An Illustrated Guide to Primary Care: The DoorPeople
Waiting like a trooper (photo by redandjonny)
As the leaves of fall change, and the mucus starts to run the green and yellow of cough ‘n’ cold season in the waiting room, a subspecies of parent begins to populate the clinical areas of pediatric offices and emergency rooms across the country. You can spot them by their particular posture and body language—hunched shoulders, crossed arms, raised brows and piercing glares—as they lean out from the thresholds of the clinic rooms in which their charges are placed. They are Those Who Cannot Wait, they are the parents whose looming presence and stare intends to light a mighty fire under the backside of the layabout clinician, to move it along already, to get in here and get ‘em seen before a supervisor needs to be called. This is their season. They are the Doorpeople. And, I reckon, this is sort of an ode to them.
I first encountered the Doorpeople during my intern year of pediatric residency, while working in the busy emergency rooms of the hospitals I trained in. Downtime doesn’t happen very frequently in an ER I soon learned (and it turns out, rarely does it in primary care!). Then and now, my shifts required a pace that was something like a canter (a bit more than a trot, but less than a gallop), in order to multitask successfully, while getting patients seen, giving the care needed, and keeping the flow going.
While most clincians may perceive themselves as hurrying—or even harried—it remains incumbent upon them to to cone down their focus and chill the hurry when entering the room of a child and her family. While we all desire to be seen quickly, no one wants to be rushed through a visit. And, as a parent and consumer of pediatric services myself, I observe that the toil and output of a clinician may be barely perceptible. People appear to walk around…doing what? Physicians dart in and out of rooms, clutching files or scribbling notes. It isn’t like they are making balloon animals or producing widgets or some measurable outcome. Progress, in terms of how long til we see the next patient is impossible to measure from an outside persepective.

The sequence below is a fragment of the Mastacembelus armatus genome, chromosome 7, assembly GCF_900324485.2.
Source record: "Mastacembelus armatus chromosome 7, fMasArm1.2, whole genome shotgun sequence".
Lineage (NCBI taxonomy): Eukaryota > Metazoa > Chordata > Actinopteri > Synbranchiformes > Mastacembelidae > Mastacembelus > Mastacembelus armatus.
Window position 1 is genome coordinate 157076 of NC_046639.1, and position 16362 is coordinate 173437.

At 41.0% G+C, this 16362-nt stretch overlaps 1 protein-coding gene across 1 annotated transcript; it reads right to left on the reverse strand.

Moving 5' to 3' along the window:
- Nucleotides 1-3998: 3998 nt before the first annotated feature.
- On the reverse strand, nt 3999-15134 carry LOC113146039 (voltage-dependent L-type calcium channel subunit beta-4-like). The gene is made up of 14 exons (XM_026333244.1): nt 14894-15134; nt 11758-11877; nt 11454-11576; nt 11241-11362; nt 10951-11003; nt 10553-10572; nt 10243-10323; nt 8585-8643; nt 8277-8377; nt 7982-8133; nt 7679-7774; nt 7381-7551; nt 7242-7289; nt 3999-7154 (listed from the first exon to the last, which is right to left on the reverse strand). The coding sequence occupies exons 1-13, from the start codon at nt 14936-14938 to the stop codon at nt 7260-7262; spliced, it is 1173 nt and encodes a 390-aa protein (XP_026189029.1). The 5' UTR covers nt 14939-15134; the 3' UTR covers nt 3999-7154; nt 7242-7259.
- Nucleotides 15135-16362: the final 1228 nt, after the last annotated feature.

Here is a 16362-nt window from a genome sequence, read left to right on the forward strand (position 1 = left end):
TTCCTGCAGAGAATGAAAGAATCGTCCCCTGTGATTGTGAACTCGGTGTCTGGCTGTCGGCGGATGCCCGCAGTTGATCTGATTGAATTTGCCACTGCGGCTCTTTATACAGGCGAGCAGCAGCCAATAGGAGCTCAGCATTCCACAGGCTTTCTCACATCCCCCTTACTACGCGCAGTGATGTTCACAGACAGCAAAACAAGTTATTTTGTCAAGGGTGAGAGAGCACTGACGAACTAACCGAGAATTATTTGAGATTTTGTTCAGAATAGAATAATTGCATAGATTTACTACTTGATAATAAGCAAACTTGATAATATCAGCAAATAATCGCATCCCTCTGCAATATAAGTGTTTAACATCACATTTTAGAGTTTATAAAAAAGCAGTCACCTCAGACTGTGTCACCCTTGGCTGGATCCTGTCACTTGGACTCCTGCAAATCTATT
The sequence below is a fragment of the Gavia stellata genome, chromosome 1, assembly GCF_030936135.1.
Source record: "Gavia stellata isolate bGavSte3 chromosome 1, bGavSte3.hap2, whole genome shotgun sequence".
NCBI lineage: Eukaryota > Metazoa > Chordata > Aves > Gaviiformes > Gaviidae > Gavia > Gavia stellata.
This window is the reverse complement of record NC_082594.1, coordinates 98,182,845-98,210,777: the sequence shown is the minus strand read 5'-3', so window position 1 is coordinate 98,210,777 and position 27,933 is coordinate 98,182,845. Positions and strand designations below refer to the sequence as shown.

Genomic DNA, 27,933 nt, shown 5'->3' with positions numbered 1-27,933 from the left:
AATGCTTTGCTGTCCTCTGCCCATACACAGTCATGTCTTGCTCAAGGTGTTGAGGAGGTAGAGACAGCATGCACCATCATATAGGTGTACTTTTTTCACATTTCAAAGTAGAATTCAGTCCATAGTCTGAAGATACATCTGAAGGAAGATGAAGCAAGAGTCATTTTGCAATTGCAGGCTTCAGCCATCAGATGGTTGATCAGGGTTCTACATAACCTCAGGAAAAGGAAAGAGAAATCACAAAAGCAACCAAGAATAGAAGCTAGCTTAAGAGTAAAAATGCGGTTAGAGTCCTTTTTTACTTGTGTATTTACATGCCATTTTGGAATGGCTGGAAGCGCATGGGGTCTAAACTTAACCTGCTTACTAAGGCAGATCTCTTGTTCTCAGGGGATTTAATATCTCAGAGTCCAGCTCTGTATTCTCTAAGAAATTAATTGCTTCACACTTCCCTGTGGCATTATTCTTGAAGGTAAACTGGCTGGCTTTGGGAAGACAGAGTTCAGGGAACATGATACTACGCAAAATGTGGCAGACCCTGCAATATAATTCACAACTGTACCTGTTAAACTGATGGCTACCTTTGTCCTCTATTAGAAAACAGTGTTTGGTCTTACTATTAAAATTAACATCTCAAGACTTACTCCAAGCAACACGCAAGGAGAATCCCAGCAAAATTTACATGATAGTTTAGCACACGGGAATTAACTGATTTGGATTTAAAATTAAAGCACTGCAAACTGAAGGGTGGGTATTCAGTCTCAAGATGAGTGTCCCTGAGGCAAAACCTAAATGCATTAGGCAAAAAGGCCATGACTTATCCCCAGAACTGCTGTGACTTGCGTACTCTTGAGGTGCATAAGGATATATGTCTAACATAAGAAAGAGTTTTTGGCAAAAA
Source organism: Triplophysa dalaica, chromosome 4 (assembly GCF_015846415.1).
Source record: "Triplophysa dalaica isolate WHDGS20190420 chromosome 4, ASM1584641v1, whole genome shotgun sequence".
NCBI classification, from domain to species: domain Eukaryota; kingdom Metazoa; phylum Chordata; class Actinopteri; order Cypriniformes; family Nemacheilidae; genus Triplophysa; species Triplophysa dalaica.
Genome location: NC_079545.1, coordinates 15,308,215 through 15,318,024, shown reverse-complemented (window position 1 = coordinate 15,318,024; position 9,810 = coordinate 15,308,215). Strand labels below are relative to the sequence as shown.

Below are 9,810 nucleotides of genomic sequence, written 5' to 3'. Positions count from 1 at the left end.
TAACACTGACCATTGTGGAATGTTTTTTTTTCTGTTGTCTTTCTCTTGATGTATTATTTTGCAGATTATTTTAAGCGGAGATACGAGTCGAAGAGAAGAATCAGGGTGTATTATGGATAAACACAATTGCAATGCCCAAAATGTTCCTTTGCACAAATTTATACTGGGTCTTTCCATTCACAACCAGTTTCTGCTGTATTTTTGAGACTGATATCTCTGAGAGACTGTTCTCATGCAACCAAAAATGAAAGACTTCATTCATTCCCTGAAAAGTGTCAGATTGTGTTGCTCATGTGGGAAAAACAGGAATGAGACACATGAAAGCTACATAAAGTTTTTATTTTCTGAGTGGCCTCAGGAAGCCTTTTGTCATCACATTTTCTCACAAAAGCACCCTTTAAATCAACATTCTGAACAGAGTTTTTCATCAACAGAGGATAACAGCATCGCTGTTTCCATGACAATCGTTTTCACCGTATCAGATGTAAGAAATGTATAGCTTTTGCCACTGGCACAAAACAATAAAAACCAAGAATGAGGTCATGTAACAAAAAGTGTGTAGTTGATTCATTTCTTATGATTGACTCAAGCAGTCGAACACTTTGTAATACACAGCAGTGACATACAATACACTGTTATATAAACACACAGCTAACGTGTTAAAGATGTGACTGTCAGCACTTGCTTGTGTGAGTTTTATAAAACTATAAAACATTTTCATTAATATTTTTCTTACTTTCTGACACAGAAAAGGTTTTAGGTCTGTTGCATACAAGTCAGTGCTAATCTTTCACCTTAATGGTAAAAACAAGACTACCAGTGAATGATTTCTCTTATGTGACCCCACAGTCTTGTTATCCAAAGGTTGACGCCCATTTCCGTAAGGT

And hence: the Doorpeople. Why do they stand there? For some, it may be a sort of ritual or a staking of turf; “this is my room, while I’m in it. You wanna enter? Go through me.” For others, there may be a belief, however mythologic, that exhorts us to tarry faster, to arrive sooner through their force of will, personal charisma, or at times, frank intimidation. All to render a faster arrival of the doctor to their quarters. Does it really motivate me to work faster? I’d say not. And, as clinical areas are a peculiar but necessary waystation in our lives, like the drycleaners or the body shop, they elicit an interesting spectrum of behaviors, a virtual party tray of colorful responses, such as standing with crossed arms in a doorway. Waiting. Fortunately, most folks sit politely, offer their kind and understanding for the many times we are running busy, and behind.
How to approach the Doorpeople in the wild? Most are benign, and entirely pleasant. Even the more aggressive posers abandon these behavioral displays as soon as we enter the room (though some subspecies bark at office staff and nurses, saving saccharine sweetness and respect for the doctor. Hey, it’s complicated). For my part, I assume what I hope is an appropriate blend of apology and humility for their understanding in the busy season of winter—and most especially—the year of H1N1. I sympathize, having done my own time waiting in my children’s pediatricians office (where, I might add, I refrain from doorsurfing). Changing gears from waiting to visiting, a family and I begin our encounter, seeking to keep the well healthy, and investigating how to make our unwell children better.
Meanwhile, in the corridor, the cycle begins anew. New patients are roomed and situated, and from their ranks, a new Doorperson will arise, stationing themselves in their room’s threshold, beckoning us to carry on, faster please, in our day.
Doorpeople...A rogue's gallery